Robert Key: To ask the hon. Member for Middlesbrough, representing the Church Commissioners what percentage of the parishes in the provinces of (a) Canterbury and (b) York are in the pastoral care of flying bishops. 
Sir Stuart Bell: At 31 March 2004, 1.5 per cent. of parishes in the Province of Canterbury, and 3.1 per cent. of parishes in the Province of York had petitioned for extended episcopal ministry and received this from the three Provincial Episcopal Visitors. The respective totals including those receiving episcopal ministry from other bishops as well were 2.1 per cent. and 3.3 per cent.
The Rural Payments Agency is modernising its systems and processes to deliver the single payment scheme (SPS). It is estimated that the cost of processing £1.6 billion of claims will be 5.4 pence
2 Feb 2006 : Column 624W
in the pound. This compares favourably with the cost of administering the schemes SPS replaces which in 200405 was 5.7 pence in the pound.
Margaret Beckett: The Under-Secretary, my hon. Friend the Member for South Dorset (Jim Knight) announced on 31 January that full payments under the single payment scheme will commence in February 2006. Staff are working exceedingly hard to ensure that this expectation is turned into a reality.
Margaret Beckett: The Under-Secretary, my hon. Friend the Member for South Dorset (Jim Knight) confirmed on 31 January that SPS payments will commence before the end of February, with the bulk of payments being made by the end of March.
14. Mr. David Chaytor: To ask the Secretary of State for Environment, Food and Rural Affairs, what her latest estimate is of the costs associated with the management of the stockpile of radioactive waste; and if she will make a statement. 
Mr. Morley: The total cost of operating, cleaning up and decommissioning the UK's publicly owned civil nuclear sites, for which the Nuclear Decommissioning Authority (NDA) has been given responsibility, is currently estimated at £56 billion. This figure includes the costs of interim management of waste arising from decommissioning and clean-up activity. The cost of any facility, or facilities that will be needed in light of CoRWM recommendation for the final long-term management higher activity wastes will be additional to this.
Mr. Bradshaw: A small number of legislative changes are in hand, to meet a recent European Court of Justice ruling,. But of course the UK has already done more than virtually any other EU member state in meeting the policy objectives behind the directive by protecting and enhancing our terrestrial and marine biodiversity.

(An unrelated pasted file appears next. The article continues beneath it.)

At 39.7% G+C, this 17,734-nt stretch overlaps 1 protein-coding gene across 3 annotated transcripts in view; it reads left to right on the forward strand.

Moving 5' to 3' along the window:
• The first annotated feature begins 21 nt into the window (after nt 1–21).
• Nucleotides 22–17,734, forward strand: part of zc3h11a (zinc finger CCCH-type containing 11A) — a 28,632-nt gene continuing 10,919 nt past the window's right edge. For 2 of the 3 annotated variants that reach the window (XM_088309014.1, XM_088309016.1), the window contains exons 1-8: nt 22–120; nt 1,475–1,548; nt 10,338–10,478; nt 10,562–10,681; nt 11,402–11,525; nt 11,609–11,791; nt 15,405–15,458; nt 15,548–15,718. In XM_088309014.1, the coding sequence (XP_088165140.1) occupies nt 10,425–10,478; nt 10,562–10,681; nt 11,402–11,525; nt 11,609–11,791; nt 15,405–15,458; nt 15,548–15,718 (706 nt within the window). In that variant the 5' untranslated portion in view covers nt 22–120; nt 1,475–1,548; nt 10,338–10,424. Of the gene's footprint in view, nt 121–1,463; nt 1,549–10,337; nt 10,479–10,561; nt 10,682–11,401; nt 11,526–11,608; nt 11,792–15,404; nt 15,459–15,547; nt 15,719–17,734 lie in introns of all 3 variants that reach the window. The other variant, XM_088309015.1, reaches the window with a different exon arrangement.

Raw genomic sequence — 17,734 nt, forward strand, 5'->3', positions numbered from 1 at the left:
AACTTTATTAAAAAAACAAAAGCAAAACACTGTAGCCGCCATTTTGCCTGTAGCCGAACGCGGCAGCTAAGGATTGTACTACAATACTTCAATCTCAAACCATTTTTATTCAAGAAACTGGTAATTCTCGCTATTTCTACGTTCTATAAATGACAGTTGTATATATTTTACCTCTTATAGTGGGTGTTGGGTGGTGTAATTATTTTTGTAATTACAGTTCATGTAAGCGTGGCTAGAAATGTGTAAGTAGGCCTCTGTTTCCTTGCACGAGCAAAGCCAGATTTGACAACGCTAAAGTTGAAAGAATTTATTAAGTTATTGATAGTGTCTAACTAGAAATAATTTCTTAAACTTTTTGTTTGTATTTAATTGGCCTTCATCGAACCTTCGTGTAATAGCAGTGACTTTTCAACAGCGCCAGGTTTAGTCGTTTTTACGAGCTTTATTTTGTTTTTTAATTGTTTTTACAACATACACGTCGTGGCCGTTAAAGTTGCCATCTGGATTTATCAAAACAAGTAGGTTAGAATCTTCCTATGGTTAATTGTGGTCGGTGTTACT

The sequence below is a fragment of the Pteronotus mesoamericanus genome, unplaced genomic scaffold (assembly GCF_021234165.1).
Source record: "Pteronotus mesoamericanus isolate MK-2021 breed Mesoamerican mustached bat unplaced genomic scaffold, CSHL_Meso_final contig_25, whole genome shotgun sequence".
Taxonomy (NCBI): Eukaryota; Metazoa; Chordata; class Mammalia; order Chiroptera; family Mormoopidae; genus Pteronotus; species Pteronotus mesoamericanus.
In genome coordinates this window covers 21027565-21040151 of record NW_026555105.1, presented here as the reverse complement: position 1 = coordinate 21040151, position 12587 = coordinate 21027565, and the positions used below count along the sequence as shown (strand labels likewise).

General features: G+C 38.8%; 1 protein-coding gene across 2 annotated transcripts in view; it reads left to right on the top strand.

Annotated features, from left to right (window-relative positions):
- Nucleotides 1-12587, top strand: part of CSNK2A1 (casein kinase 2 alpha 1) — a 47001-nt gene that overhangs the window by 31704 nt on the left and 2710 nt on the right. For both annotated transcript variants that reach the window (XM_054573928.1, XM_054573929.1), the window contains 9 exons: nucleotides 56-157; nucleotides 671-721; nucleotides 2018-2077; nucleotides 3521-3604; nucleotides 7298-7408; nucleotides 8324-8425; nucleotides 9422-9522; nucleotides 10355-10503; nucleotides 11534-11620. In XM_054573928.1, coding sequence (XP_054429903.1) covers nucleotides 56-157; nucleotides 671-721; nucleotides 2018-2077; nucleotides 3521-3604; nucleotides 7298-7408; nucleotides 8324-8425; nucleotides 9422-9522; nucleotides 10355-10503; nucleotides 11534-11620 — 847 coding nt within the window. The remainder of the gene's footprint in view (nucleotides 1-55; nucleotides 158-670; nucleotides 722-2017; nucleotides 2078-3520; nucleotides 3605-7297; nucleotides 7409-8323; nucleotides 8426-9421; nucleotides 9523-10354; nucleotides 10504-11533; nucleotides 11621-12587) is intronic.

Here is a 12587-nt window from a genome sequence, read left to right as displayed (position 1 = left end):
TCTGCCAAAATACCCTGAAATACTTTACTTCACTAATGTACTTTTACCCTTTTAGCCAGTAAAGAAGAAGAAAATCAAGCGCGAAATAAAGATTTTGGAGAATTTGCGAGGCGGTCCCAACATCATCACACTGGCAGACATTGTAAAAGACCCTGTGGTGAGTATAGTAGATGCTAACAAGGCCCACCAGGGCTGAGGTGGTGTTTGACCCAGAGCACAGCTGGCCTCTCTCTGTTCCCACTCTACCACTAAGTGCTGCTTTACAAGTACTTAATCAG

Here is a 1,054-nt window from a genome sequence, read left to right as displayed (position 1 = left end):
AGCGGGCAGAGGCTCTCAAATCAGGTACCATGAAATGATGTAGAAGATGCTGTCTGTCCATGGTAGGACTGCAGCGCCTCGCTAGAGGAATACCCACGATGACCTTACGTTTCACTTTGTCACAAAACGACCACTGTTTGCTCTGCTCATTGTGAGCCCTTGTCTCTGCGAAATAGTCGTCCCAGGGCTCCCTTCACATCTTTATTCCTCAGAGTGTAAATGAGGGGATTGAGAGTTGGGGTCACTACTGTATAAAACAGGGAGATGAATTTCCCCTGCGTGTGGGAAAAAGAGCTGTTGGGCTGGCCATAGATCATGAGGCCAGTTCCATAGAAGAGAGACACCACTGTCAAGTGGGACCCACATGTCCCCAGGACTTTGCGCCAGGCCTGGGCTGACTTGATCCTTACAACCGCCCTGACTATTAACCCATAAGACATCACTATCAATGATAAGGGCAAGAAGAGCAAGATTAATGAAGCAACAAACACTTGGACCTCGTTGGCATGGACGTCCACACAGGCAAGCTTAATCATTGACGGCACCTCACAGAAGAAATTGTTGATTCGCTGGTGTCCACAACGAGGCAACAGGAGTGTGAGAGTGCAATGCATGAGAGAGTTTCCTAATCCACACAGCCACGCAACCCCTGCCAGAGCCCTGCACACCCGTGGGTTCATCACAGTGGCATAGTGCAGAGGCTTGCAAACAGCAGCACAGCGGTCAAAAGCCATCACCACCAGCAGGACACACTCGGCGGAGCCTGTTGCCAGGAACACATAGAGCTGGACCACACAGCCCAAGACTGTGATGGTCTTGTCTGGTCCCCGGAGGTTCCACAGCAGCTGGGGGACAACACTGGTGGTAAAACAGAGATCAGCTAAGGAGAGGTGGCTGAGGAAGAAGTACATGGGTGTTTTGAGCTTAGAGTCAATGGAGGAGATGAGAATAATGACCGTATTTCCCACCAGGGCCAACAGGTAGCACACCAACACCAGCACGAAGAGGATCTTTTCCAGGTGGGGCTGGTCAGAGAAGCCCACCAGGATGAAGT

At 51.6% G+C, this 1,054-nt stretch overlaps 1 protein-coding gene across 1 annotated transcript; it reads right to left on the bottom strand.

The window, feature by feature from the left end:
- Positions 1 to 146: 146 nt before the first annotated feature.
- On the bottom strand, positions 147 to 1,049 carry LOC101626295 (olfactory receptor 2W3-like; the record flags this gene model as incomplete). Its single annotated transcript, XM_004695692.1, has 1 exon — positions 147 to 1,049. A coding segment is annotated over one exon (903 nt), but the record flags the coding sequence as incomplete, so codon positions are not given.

Mr. Morley: Canoeists currently have access to around 27 per cent. of our major areas of inland water, and research suggests that overall supply meets demand. But we are working with partners to develop more opportunities for access in the future.
18. Sir Robert Smith: To ask the Secretary of State for Environment, Food and Rural Affairs, what assessment she has made of the impact of the proposed closure of the Banchory station of the Centre for Ecology and Hydrology on climate change research. 
Mr. Morley: Staff at the Banchory station of the Centre for Ecology and Hydrology (CEH) carry out important monitoring and scientific research on the impacts of climate change on plants and animals. Links between biodiversity and climate change remain a priority for the new CEH. Future research work in this area will be carried out in even closer collaboration with universities, through a proposed new partnership funding initiative.
Mr. Andrew Smith: To ask the Secretary of State for Environment, Food and Rural Affairs what assessment she has made of the likely impact on wildlife research of the National Environment Research Council's plans for the future organisation of the Centre for Ecology and Hydrology. 
Mr. Morley: The Government are fully committed to maintaining the quality of environmental science in the UK and provides funding to the Natural Environment Research Council for this purpose. NERC is currently consulting widely with stakeholders on proposals on how best the Centre for Ecology and Hydrology can contribute on a sustainable basis to this. I am sure that NERC Council will consider all evidence and views on the potential impact of the proposals, including any impact on wildlife research. The Centre for Ecology and Hydrology will continue to deliver its contractual commitments to the Department for Environment Food and Rural Affairs arid other Government Department and agencies.
19. Dr. Kumar: To ask the Secretary of State for Environment, Food and Rural Affairs if she will make a statement on the operation of the warm homes scheme in Middlesbrough, South and East Cleveland. 
Mr. Morley: The Warm Front Scheme has already provided assistance to 3,573 homes in Middlesbrough South and East Cleveland through a range of insulation and heating measures and energy efficiency advice. We continue to work with Eaga Partnership, the scheme manager, to ensure the effective delivery of the scheme across the country.
Lynne Featherstone: To ask the Secretary of State for Environment, Food and Rural Affairs what recent discussions she has had with Cabinet colleagues on progress towards meeting climate change targets. 
Margaret Beckett: I have regular discussions with Cabinet colleagues on our progress towards meeting both our international and domestic climate change targets as part of the climate change review process, through our involvement in the Sustainable Energy Policy Network and the EE Committee.
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